Indigenous indies must prove they have best handle on local voices
Watching the Apple TV+ presentation from Cupertino, California, while putting together a Nations & Regions special issue this week has been a slightly disorienting experience.
On one hand, the TV industry has never felt more global, yet a key trend in the UK is to focus on the value of stories being told in local voices, and on the industry achieving greater representation across the whole country.
When Apple is gearing up to make projects from Steven Spielberg, Ron Howard and Oprah Winfrey available in more than 100 countries, is there a danger that domestic squabbles about representation start to feel parochial?
I would argue not, because authenticity is a common factor in many hit shows. Content shouldn’t be forced to tick N&R boxes – nobody is proposing Scottish indies should start developing documentary series on bagpipes – but a sense of place can make a programme genuinely distinctive.
Can you imagine how much less appealing Happy Valley would have been if it was set in a suburb of north London?
Radio 5 Live is another good example – it is still overtly a national station, but it sounds markedly different compared with when it was based in London alongside the rest of the corporation’s stable. The move to MediaCityUK has informed its tone and shaped its talent decisions, without forcing it into a north of England pigeonhole.
“While industrial engineering carries negative connotations, in this case, it should be embraced”
Striking that balance is the challenge for the PSBs pursuing more N&R content and the indies hoping to deliver it. For the latter, a fierce battle is on the horizon between indigenous producers and the satellite offices of London labels that are springing up across the UK.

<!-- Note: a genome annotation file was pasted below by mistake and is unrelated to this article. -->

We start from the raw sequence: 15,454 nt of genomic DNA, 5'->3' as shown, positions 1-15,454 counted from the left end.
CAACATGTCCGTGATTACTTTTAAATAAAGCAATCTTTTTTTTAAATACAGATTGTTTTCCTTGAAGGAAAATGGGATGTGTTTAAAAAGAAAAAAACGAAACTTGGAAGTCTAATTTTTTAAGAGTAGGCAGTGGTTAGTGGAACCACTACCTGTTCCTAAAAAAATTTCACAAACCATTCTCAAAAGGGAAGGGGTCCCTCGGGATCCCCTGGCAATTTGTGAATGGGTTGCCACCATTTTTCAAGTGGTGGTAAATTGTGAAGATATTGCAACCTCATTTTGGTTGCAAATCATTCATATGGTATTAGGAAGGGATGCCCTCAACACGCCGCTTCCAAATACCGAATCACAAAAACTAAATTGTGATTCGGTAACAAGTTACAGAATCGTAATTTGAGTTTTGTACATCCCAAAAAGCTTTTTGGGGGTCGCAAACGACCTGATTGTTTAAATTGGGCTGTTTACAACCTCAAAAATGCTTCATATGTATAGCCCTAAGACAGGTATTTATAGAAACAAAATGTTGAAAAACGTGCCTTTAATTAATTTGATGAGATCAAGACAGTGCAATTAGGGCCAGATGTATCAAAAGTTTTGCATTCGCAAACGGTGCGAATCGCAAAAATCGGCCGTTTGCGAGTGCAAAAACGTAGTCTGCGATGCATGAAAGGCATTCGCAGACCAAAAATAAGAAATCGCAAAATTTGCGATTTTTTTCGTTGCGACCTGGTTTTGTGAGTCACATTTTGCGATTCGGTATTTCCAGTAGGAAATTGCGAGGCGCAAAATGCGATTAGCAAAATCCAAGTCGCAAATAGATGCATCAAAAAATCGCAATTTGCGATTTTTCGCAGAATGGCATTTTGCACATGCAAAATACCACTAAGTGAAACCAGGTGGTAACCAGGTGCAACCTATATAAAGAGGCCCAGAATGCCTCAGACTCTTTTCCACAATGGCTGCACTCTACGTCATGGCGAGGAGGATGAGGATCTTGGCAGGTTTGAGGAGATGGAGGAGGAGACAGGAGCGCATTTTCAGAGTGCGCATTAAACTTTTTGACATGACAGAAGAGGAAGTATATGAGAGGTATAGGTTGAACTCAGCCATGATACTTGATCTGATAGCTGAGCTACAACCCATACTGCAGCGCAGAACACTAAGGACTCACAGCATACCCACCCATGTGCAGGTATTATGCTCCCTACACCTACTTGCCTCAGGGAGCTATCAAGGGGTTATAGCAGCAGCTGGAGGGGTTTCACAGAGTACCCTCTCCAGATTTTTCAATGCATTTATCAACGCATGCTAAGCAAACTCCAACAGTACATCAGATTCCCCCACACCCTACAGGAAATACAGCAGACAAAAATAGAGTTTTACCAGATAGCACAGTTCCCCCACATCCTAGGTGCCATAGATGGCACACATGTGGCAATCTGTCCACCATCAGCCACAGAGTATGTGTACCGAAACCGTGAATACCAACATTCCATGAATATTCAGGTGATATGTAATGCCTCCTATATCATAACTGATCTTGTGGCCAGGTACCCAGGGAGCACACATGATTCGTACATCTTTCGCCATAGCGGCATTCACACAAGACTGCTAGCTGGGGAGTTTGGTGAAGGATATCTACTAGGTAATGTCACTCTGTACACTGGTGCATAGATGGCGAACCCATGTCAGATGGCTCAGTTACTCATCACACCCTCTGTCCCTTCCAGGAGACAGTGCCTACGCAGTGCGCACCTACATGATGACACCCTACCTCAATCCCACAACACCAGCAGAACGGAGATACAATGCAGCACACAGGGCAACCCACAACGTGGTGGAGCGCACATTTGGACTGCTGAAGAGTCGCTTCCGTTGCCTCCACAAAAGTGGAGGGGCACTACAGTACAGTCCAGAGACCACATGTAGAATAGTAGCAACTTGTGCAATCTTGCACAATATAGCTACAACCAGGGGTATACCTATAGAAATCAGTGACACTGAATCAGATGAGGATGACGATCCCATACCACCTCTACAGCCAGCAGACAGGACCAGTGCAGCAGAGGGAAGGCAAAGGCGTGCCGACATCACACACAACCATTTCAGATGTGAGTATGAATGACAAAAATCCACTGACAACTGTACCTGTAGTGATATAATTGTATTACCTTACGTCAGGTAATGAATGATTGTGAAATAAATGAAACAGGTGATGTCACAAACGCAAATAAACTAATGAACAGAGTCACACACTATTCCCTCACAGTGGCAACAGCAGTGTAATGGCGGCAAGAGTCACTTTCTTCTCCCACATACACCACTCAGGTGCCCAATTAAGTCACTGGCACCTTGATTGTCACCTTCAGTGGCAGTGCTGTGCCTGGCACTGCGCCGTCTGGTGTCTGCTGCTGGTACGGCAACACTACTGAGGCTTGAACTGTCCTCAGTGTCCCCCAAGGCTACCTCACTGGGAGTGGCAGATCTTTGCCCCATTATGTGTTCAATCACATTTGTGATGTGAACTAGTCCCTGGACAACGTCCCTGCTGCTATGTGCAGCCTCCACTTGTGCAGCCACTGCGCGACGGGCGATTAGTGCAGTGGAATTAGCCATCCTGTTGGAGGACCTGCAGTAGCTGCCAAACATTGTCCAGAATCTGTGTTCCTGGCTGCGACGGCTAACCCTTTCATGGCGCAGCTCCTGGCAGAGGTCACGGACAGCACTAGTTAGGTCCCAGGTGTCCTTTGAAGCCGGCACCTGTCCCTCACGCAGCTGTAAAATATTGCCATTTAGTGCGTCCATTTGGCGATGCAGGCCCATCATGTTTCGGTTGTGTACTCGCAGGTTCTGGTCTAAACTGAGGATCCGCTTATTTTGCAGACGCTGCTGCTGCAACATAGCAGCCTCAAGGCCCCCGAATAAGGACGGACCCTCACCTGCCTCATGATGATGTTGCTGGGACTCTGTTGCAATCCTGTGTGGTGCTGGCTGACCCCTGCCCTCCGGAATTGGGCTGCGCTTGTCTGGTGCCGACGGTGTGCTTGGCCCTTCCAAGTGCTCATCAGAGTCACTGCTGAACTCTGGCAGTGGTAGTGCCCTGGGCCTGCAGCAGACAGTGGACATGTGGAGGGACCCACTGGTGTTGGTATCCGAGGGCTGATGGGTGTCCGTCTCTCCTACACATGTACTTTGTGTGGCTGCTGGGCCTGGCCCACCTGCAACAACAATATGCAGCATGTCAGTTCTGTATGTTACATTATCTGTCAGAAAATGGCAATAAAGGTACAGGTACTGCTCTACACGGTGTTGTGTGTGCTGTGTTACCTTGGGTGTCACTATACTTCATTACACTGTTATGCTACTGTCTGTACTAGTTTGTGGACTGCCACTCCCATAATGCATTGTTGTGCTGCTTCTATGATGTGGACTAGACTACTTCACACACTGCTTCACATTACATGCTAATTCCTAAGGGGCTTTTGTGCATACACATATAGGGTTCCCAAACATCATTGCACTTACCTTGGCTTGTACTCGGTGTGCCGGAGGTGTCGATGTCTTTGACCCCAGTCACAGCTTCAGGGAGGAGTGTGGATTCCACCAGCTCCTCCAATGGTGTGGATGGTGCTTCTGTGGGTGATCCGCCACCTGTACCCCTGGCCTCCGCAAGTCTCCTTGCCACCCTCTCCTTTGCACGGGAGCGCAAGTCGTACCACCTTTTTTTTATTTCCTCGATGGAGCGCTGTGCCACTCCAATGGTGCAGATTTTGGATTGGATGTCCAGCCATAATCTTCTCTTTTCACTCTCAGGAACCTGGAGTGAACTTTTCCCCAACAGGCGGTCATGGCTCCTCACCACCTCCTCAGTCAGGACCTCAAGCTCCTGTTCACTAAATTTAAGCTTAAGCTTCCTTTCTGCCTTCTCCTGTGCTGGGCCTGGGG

In some ways, this is precisely the point of Channel 4’s relocation. And while the idea of industrial engineering tends to carry negative connotations, in this case, it should be embraced.
Being able to forge a TV career in Wales and the south-west, in Glasgow, and on both sides of the Pennines, is a clear benefit in terms of the industry broadening its talent pool and becoming more inclusive.
The advantage established N&R producers should have over new upstarts is a well-honed sense of community and place that can inform development slates in the balanced way outlined here.
For the industry’s out-of-London push to be fully successful, it needs to deliver more sustainable production hubs outside of London and shows that better represent the wider population.
An authentic sense of voice, place and community can do just that when harnessed correctly. See you at the Creative Cities Convention in Cardiff.
- Chris Curtis is the editor in chief of Broadcast